Have you noticed that critics of renewable energy always complain about subsidies?
After all, if an industry can’t compete in the marketplace without feeding at the government’s trough, can it ever amount to more than a niche player?
They paint a picture of the solar and wind industry spending time and money fighting to renew their subsidies. They claim that, if the industry had any chance of success, it wouldn’t need them after all these years.
Most of these critics conveniently neglect to acknowledge the heavy subsidies the fossil fuel industries enjoy. The remaining few still fail to demonstrate that renewable energy doesn’t deserve to receive so much.
Normally, these screeds come from people with clear ties to the fossil fuel industry, ideologically if not otherwise. So a recent article caught my eye. The author plans to install solar panels on his house, but still hates solar power. He’s a former bond salesman who now blogs about finance.
Some industries over the past 40 years — think of advances in telephony, software or computing power in that span — relentlessly innovate in a competitive market and produce stunning breakthroughs and extraordinary cost reductions. Solar power was not quite competitive with nonrenewables such as oil and gas in the 1970s, and it’s still not quite competitive with nonrenewables in the 2010s.
Why is that? I can’t prove this, but I have a sneaking suspicion that an industry built around government subsidies will attract a different set of talents and mindsets than an industry built around market competition.
Fair question. But where’s the market competition in the oil or coal business?
Fossil fuel subsidies
I found an eye-opening assertion from the coal industry:
The potential physical risks of alternative energy, great as they are, pale in comparison to the financial risks. Coal, after all, is well supported and subsidized, directly and via tax breaks. Wind and solar are not; they are in fact the epitome of risky investment. Sustainable, long-term government programs mean safety for all investors. Investing in coal will always be a smart move, especially with well-supported, long-term government subsidies driving down costs, and a near-complete absence of subsidies for so-called “alternative” energies. [Emphasis added.]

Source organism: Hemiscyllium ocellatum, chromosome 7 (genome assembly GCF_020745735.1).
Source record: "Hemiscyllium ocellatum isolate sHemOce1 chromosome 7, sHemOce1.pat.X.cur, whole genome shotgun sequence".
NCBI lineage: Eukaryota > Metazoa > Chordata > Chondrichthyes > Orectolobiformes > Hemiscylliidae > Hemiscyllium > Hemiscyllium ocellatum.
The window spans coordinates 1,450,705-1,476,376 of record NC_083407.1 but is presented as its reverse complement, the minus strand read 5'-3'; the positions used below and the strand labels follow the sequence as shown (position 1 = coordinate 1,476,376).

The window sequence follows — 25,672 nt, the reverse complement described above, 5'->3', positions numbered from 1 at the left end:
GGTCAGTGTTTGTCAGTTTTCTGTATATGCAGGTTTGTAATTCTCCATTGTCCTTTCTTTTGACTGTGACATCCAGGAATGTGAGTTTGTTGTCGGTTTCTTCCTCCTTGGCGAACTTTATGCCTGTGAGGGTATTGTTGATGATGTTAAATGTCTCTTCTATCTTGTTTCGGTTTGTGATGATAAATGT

With that, we can take a closer look at energy subsidies.
Consumer subsidies result in a lower price. Producer subsidies result in higher profits. By definition, producer subsidies exclude whatever savings producers pass on to consumers.
Non-western nations pay more than 75% of the world’s fossil fuel subsidies. Iran and Saudi Arabia top the list, as they use cheap fuel prices to buy political stability. Venezuela spends more to keep gas cheap than it does on health care.
According to a report by the International Monetary Fund, consumer energy subsidies worldwide amount to 6.5% of the global GDP.
They have a devastating effect on the environment. In 2009, G-20 nations promised to end fossil fuel subsidies, which have only grown since then.
Although consumer energy subsidies worldwide dwarf producer subsidies, the controversy over whether renewable energy can stand without subsidies concerns only the latter.
Oil subsidies in the US
A report by Taxpayers for Common Sense looks specifically at oil and gas federal tax breaks. Coal and nuclear energy receive theirs from different legislation.
The 16th Amendment to the Constitution, which authorized Congress to collect personal and corporate income taxes, took effect in 1913. Oil industry tax breaks started in 1916. Congress has added multiple tax breaks since then, the latest in 2005. It has not repealed a one of them.
The oil industry now enjoys these subsidies, in order of enactment:
- 1916. Intangible drilling costs
- 1926. Special percentage depletion allowance
- 1939. Last-in, first out accounting
- 1980. Deductions for tertiary injectants